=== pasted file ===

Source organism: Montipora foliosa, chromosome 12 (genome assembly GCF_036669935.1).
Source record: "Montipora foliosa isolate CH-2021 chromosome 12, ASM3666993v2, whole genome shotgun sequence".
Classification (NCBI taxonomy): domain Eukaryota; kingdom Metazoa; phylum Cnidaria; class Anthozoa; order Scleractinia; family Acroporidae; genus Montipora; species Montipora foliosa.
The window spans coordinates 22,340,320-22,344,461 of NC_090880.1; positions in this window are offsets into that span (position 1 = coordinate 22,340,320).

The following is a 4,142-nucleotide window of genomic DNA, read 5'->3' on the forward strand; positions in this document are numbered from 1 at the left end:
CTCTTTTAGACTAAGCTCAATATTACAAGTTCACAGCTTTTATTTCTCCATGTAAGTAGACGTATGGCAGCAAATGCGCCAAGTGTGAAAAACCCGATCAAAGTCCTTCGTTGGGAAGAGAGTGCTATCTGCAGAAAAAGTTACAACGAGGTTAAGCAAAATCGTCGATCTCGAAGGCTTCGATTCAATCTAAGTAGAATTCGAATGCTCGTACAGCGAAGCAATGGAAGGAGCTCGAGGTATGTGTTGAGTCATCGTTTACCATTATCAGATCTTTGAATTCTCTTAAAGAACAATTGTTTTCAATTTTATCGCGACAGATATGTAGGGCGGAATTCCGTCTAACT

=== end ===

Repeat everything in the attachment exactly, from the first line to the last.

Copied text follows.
Source organism: Montipora foliosa, chromosome 12 (genome assembly GCF_036669935.1).
Source record: "Montipora foliosa isolate CH-2021 chromosome 12, ASM3666993v2, whole genome shotgun sequence".
Classification (NCBI taxonomy): domain Eukaryota; kingdom Metazoa; phylum Cnidaria; class Anthozoa; order Scleractinia; family Acroporidae; genus Montipora; species Montipora foliosa.
The window spans coordinates 22,340,320-22,344,461 of NC_090880.1; positions in this window are offsets into that span (position 1 = coordinate 22,340,320).

The following is a 4,142-nucleotide window of genomic DNA, read 5'->3' on the forward strand; positions in this document are numbered from 1 at the left end:
CTCTTTTAGACTAAGCTCAATATTACAAGTTCACAGCTTTTATTTCTCCATGTAAGTAGACGTATGGCAGCAAATGCGCCAAGTGTGAAAAACCCGATCAAAGTCCTTCGTTGGGAAGAGAGTGCTATCTGCAGAAAAAGTTACAACGAGGTTAAGCAAAATCGTCGATCTCGAAGGCTTCGATTCAATCTAAGTAGAATTCGAATGCTCGTACAGCGAAGCAATGGAAGGAGCTCGAGGTATGTGTTGAGTCATCGTTTACCATTATCAGATCTTTGAATTCTCTTAAAGAACAATTGTTTTCAATTTTATCGCGACAGATATGTAGGGCGGAATTCCGTCTAACT